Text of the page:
Lisa A. Prosser, PhD; Aaron A. Stinnett, PhD; Lee Goldman, MD, MPH; Milton C. Weinstein, PhD
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Prosser LA, Stinnett AA, Goldman L, Weinstein MC. Cost-Effectiveness Analyses. Ann Intern Med. 2001;135:382-383. doi: 10.7326/0003-4819-135-5-200109040-00022
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Published: Ann Intern Med. 2001;135(5):382-383.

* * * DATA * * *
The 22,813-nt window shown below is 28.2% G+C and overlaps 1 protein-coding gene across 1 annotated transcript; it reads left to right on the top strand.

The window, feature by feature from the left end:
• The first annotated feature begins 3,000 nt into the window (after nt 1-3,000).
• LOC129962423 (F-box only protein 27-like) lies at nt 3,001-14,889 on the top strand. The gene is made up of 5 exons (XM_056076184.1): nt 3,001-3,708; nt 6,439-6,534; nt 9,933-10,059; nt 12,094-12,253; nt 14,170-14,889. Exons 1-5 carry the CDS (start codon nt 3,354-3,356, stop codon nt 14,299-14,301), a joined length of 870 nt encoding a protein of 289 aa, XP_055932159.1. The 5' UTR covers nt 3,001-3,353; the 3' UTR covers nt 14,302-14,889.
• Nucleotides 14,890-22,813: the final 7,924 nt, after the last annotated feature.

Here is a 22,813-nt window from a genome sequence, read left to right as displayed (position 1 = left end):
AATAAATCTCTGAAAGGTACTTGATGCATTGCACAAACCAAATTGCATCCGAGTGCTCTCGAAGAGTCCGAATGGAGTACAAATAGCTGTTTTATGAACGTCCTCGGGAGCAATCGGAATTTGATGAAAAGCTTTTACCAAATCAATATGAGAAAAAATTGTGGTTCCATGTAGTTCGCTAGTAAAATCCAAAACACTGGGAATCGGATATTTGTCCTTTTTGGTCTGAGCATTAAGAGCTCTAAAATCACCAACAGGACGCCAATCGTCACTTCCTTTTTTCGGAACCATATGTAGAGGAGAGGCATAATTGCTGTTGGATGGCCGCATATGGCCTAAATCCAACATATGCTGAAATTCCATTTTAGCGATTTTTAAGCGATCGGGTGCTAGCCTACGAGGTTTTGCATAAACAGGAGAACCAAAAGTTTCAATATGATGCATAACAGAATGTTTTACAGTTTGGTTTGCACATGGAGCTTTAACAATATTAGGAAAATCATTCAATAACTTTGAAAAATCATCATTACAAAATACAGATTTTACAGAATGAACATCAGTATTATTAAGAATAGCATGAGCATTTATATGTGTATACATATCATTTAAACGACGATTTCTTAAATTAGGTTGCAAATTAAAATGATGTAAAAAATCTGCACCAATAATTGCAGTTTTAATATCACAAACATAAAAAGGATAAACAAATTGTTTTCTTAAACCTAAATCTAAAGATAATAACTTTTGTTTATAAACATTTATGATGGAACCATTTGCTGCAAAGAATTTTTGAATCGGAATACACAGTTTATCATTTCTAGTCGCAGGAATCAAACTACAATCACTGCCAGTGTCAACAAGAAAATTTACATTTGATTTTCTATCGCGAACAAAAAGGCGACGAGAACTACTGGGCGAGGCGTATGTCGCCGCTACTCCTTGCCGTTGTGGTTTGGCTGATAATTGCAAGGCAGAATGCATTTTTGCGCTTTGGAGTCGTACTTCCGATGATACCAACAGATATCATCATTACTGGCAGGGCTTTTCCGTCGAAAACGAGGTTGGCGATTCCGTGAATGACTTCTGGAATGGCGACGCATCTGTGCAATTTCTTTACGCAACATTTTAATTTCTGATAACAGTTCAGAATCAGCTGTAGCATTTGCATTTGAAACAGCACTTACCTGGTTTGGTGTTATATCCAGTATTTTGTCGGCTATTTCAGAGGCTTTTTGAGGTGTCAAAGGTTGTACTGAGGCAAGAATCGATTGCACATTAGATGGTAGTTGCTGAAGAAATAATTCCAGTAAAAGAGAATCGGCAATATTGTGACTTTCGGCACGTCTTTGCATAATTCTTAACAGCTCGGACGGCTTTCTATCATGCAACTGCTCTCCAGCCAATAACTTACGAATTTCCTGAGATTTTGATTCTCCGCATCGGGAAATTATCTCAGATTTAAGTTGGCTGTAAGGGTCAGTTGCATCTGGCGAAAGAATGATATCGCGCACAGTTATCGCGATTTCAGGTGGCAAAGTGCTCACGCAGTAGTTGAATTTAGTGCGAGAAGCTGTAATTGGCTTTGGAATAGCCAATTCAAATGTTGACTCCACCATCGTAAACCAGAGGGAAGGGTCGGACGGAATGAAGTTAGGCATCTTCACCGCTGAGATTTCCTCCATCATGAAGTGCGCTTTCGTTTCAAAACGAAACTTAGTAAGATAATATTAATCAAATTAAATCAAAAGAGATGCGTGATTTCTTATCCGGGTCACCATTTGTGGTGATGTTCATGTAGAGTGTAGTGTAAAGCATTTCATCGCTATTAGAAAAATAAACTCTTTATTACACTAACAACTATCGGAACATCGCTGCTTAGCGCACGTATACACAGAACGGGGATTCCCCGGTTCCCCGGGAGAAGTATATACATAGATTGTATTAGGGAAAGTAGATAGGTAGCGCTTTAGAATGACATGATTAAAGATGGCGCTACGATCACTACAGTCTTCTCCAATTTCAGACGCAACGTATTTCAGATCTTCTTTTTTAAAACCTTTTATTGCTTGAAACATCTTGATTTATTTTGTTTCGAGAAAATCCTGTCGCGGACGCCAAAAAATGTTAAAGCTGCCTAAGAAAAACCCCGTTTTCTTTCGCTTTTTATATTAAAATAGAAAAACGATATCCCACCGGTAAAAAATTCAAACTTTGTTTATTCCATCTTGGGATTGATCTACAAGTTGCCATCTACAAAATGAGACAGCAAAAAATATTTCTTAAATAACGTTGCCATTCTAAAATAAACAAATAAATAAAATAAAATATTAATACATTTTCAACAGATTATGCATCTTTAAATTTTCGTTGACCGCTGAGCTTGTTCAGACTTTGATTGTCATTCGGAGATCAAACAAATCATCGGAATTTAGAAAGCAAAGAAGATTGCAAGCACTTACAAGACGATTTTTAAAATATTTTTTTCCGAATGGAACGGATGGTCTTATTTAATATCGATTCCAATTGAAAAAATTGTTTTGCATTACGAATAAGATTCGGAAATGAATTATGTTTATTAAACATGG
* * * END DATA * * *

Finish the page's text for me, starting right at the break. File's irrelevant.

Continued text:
We agree with Dr. Clark that it is often relevant to differentiate between the decision to tailor therapy once treatment has been initiated and the decision to initiate treatment that we evaluated. In our cost-effectiveness analysis, we modeled dosages and lipid levels achieved by using data from observed practices in randomized clinical trials of 3-hydroxy-3-methylglutaryl coenzyme A reductase inhibitors (statins), rather than on treatment guidelines for actual practice. For primary prevention, we used data from several large-scale trials that used a dosage of 40 mg of pravastatin per day (1-3). For secondary prevention, our analysis modeled a strategy based on the intervention evaluated in the Scandinavian Simvastatin Survival Study, in which patients initially received 20 mg of simvastatin daily and doses were titrated up or down on the basis of levels of low-density lipoprotein cholesterol. The average daily dose was 27 mg, which includes patients whose daily dose decreased to 10 mg or increased to 40 mg (4).
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